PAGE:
The biggest buzzword in the network industry is Cloud: the majority of organizations have a strategy to use cloud-based services and applications, whether it be Public or Private clouds. Organizations have come a long way since ’migrating to the cloud’ discussions began . Take a look at this video recorded just a few years ago when cloud was still an enigma:
But Cloud has never been a new concept: IT professionals have been migrating applications to centralized datacenters for decades now…mainly to share recourses and save money by having less IT personnel supporting branch offices. Unfortunately, application performance as well as reliability and uptime requirements quickly became barriers to this centralization. Read More »
I love my job, but I really don’t enjoy my commute….and the unpredictable traffic. Living on the west side of San Francisco and working on the east side of San Jose, Google Maps tells me my journey is a hefty 47.2 miles and 1 hour and 1 minute (without traffic.) Holidays, rain, and accidents can add minutes and sometimes hours.
Twice a day, to and from work, I start asking the questions:
How busy is it on the road right now? Is the road full of tired commuters, semis, or concert traffic?
Which lane should I be in? If I’m in the fast lane, what are the odds of it coming to a screeching halt while I watch the other three lanes go by?
Do I need to detour to another interstate or highway due to an accident or concert?
Today, there is lots of buzz around the big news from Cisco and our ecosystem partners with the launch of next generation VXI validated solutions. If you missed our launch event, you can still get all the details online via our community.
Pretty cool but, why is virtualization important for government agencies?
cost control, more than ever government agencies are focused on strategies to improve operational efficiency and reduce costs
flexibilty, allow government workers ability to work in different workplaces, from city hall to public works, with choices of different combinations of virtual desktops, voice, and video devices including latest smartphones, tablets, and Cisco Virtualization Experience Clients (VXC)
security, better security and control of information in the data center rather than distributed endpoints and with the ”bring your own device” (BYOD) to work phenomenon, security is more critical than ever
uncompromised, helping government agencies achieve mission objectives without compromising cost or resilience mandates
Innovative managed ISR G2 marketing with crowdsourcing platform jovoto
The ISR G2 is one of Cisco’s most versatile products -- it delivers next generation WAN and network services, enables the cost-effective delivery of high-definition video and collaboration, and provides the secure transition to the next generation of cloud and virtualized network services.
Cisco has teamed withjovotoon an innovative marketing initiative to develop creative yet focused campaign concepts for managed ISR G2. jovoto is an online collaboration platform that delivers creative collective intelligence and builds on the concept of co collaboration with its global community. It establishes a sustainable partnership between brands that seek ideas and creative idea-driven individuals and communities.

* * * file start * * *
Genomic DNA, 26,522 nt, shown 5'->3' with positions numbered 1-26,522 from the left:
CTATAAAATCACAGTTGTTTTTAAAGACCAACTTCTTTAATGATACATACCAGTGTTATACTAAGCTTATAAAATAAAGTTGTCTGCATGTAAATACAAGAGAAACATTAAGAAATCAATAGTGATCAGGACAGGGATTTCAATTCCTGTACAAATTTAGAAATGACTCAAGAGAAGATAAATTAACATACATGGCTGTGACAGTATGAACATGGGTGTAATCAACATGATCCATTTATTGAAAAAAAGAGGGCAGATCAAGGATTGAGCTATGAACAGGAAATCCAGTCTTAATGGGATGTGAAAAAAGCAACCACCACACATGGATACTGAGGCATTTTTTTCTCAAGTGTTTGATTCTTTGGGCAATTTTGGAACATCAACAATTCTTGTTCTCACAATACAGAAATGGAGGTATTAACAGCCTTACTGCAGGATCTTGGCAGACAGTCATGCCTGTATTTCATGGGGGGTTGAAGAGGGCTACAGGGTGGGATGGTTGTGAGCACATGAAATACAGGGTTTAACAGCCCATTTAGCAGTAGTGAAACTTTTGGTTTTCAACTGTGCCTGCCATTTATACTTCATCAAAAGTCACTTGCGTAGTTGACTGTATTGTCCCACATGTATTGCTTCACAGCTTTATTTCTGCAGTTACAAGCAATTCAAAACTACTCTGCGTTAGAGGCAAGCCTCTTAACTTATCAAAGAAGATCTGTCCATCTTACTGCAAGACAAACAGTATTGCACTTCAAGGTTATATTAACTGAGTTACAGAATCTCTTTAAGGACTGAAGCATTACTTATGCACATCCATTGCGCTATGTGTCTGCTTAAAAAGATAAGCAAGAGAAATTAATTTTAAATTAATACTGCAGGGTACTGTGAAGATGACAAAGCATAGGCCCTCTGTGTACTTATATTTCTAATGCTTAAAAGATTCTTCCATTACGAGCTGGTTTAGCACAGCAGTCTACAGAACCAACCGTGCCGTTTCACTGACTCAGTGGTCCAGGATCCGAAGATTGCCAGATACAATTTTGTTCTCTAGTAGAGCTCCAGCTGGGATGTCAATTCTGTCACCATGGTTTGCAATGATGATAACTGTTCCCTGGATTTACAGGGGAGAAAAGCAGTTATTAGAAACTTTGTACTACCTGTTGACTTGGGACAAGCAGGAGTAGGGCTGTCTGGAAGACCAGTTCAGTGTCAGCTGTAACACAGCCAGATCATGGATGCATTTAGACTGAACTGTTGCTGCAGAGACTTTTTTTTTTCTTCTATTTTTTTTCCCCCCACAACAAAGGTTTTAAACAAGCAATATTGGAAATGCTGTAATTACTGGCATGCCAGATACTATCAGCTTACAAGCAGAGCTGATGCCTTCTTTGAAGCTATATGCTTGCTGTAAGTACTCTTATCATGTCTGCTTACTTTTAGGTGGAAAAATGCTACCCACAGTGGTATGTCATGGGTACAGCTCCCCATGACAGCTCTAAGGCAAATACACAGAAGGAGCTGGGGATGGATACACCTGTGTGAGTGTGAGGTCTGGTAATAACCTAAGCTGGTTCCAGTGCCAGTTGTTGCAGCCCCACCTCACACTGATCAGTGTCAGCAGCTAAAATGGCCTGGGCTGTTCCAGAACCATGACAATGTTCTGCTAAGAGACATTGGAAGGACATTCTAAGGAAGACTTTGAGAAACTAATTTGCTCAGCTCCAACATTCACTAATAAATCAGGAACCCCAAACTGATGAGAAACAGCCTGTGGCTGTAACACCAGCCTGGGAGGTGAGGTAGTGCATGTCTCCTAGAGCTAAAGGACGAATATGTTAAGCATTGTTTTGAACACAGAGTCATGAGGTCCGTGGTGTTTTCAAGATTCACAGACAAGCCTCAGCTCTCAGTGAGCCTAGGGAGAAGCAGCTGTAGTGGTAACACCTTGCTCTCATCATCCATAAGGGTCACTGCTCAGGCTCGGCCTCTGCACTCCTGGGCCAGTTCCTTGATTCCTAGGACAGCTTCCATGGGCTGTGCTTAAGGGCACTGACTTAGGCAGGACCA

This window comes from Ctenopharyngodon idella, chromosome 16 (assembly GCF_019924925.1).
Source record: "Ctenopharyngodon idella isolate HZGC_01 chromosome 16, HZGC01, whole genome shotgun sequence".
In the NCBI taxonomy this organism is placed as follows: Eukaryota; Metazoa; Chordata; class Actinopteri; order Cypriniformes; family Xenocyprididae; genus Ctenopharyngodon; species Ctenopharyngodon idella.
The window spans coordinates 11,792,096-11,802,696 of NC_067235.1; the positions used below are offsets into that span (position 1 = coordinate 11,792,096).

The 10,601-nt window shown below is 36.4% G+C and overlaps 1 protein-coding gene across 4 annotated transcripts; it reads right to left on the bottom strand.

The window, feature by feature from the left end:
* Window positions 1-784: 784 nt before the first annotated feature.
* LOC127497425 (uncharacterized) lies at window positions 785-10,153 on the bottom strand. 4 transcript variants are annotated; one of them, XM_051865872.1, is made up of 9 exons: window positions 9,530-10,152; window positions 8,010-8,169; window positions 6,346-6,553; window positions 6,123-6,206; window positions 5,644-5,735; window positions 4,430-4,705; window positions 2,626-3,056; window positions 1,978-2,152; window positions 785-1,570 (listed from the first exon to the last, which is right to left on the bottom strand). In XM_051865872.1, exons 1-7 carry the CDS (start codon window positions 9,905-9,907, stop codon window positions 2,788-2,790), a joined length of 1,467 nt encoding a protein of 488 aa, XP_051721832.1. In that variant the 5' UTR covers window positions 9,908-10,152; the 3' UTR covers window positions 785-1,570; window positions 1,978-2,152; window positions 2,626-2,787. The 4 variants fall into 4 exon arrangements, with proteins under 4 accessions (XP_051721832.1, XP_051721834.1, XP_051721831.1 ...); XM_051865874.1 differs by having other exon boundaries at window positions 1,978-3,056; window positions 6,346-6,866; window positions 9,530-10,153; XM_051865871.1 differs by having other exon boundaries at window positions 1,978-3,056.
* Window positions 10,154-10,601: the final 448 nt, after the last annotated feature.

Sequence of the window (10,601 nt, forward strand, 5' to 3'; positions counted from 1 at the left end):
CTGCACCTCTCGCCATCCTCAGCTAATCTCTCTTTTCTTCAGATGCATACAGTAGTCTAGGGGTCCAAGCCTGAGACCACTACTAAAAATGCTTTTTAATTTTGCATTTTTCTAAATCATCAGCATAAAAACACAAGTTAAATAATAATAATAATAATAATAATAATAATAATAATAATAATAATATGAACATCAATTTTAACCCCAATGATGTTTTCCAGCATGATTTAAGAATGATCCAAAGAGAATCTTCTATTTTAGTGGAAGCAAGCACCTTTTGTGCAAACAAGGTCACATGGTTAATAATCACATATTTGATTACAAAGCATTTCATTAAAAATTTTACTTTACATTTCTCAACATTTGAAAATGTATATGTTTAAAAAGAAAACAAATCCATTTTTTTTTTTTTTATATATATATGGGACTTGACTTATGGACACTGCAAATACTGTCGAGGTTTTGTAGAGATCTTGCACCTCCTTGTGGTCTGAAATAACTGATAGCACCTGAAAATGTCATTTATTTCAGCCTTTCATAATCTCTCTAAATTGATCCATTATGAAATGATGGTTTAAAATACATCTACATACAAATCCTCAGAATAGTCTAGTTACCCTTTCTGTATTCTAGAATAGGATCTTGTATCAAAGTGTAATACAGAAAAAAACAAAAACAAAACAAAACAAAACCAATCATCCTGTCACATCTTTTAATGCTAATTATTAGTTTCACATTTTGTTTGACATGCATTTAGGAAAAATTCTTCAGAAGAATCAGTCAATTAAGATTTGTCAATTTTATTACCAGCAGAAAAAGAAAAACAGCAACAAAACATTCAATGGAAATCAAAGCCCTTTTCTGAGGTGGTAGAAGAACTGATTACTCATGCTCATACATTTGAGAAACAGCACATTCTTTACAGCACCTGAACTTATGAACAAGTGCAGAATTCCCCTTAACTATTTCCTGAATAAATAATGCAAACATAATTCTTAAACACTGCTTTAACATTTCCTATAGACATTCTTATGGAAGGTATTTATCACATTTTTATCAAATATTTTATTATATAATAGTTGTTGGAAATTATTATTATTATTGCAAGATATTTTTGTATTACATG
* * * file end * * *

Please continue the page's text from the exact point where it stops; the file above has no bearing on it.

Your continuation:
Launching on August 23, Cisco and jovoto will run a six week contest to challenge the jovoto community to create concepts that communicate a compelling value proposition for the ISR G2. Anyone can submit new ideas, review the submissions, and provide feedback and comments to make them even better. There are prizes for the top ideas and for the highest ‘karma’ points -- the most active participants who comment and help shape these ideas.
We want YOU! Are you a designer with amazing ideas for how to turn the ISR G2 value proposition into an great marketing campaign? Submit an idea (or five)! Are you an IT professional who we’d want to hook? Give your candid feedback and tell us if these ideas would get you to think about ISR G2.
As organizations look to improve operations through centralized control, they often need to take into account what would happen if an area of the network fails. In many cases, having a centralized controller-based wireless architecture in organizations with multiple branch offices has prompted the question, “What happens if the WAN is slow, or even worse, goes down?”
Many organizations have been reluctant to implement a centralized wireless controller located in the data center or private cloud due to this concern. Without centralized control, these organizations have two deployment strategies available to them:
Implement wireless controllers at each branch site. This approach is perfectly fine for an organization with many Access Points per branch, or those that require high throughput for applications such as Video. However, many branches only require a few Access Points per location or require simple applications such as bar-code scanning and printing. For these organizations, local controllers become less cost effective, with the capital expense becoming prohibitive.
Implement access points running in autonomous mode. This approach eliminates the benefits of having any kind of centralized control such as the ability to centrally configure wireless policy and security setting on access points, WIPS capabilities and advanced mobility services like CleanAir, leaving the branch vulnerable and opening the corporate network to attacks.